Spectral hole burning material parameters that impact optical memory architecture and performance are investigated. Optical power budget analysis for the data storage process reveals that although narrow homogeneous linewidth can confer high data density, it does not optimally support high data rates. Trading narrow linewidth for higher oscillator strength would be desirable, if attainable. Experimental measurement of oscillator strengths, quantum yield into alternative hyperfine ground state levels, and persistence of the hyperfine level populations in Eu3+:Y2SiO5 and Pr3+:Y2SiO5 are presented and discussed. Quantum yield measurements of less than 25% indicate that spin projections are strongly preserved during excitation and relaxation processes. The hole depth consequently attainable from single π-pulse illumination requires trade-offs in memory system design.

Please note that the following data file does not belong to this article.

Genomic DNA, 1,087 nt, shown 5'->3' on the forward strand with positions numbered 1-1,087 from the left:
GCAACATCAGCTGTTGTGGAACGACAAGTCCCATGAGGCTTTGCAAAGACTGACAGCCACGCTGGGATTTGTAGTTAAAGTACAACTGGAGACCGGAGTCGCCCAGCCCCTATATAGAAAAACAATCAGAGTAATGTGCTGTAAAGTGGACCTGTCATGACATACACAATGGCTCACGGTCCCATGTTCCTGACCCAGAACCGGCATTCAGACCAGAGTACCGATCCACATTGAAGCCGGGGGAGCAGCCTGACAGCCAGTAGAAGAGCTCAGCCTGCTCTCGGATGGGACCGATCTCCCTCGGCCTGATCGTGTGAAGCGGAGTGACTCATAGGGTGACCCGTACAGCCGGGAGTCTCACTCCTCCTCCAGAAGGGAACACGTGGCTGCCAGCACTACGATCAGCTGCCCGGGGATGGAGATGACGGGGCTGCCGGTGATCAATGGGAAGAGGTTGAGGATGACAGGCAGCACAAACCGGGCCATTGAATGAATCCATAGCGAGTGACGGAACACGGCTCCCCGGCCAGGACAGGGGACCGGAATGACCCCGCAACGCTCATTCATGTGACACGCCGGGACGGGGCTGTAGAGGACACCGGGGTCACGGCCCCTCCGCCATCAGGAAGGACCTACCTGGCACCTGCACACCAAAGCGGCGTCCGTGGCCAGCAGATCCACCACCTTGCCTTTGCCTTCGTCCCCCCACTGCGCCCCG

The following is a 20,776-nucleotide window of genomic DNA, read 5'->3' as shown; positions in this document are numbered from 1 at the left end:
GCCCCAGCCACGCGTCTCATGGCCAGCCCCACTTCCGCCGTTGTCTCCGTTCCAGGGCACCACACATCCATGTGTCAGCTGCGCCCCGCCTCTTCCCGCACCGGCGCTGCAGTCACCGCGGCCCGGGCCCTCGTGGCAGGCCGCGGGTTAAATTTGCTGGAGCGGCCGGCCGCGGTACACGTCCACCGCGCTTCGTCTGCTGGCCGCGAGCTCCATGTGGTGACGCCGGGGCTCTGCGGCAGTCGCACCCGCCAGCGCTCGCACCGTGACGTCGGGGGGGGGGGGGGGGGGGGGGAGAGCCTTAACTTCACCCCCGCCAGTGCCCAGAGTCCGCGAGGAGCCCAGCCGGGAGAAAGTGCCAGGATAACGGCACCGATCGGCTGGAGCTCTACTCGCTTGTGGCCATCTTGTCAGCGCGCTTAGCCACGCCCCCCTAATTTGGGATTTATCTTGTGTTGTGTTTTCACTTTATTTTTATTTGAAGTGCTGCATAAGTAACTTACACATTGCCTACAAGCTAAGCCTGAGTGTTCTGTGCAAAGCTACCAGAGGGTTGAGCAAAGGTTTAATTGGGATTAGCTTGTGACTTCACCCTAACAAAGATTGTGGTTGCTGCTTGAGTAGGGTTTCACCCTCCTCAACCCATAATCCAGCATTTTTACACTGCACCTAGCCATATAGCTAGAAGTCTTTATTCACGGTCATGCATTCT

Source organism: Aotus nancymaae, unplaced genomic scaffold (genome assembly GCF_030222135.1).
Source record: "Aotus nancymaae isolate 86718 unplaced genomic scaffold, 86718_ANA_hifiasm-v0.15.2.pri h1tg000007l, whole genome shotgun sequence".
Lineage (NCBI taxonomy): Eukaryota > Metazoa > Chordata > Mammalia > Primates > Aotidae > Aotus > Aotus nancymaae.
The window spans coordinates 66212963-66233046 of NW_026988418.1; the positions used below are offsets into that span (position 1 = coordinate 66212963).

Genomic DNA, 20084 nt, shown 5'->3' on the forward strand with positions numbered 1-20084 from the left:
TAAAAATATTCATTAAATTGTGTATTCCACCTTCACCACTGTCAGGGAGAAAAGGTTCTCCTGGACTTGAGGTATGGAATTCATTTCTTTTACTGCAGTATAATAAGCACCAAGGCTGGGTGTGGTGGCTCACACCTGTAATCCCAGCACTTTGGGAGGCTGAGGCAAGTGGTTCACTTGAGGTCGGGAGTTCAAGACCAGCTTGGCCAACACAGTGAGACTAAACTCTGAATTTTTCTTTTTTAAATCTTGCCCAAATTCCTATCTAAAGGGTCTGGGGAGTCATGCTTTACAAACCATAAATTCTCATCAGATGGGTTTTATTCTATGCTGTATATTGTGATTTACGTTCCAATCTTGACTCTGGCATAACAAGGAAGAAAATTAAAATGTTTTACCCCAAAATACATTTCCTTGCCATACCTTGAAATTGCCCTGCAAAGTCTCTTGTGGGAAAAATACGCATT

We consider interferometric techniques for capturing ultra-fast pulsed images. We analyze the signal-to-noise performance and information capacity of pulsed image detection systems and we briefly discuss the possibility of improving detection systems using spectral holographic image capture.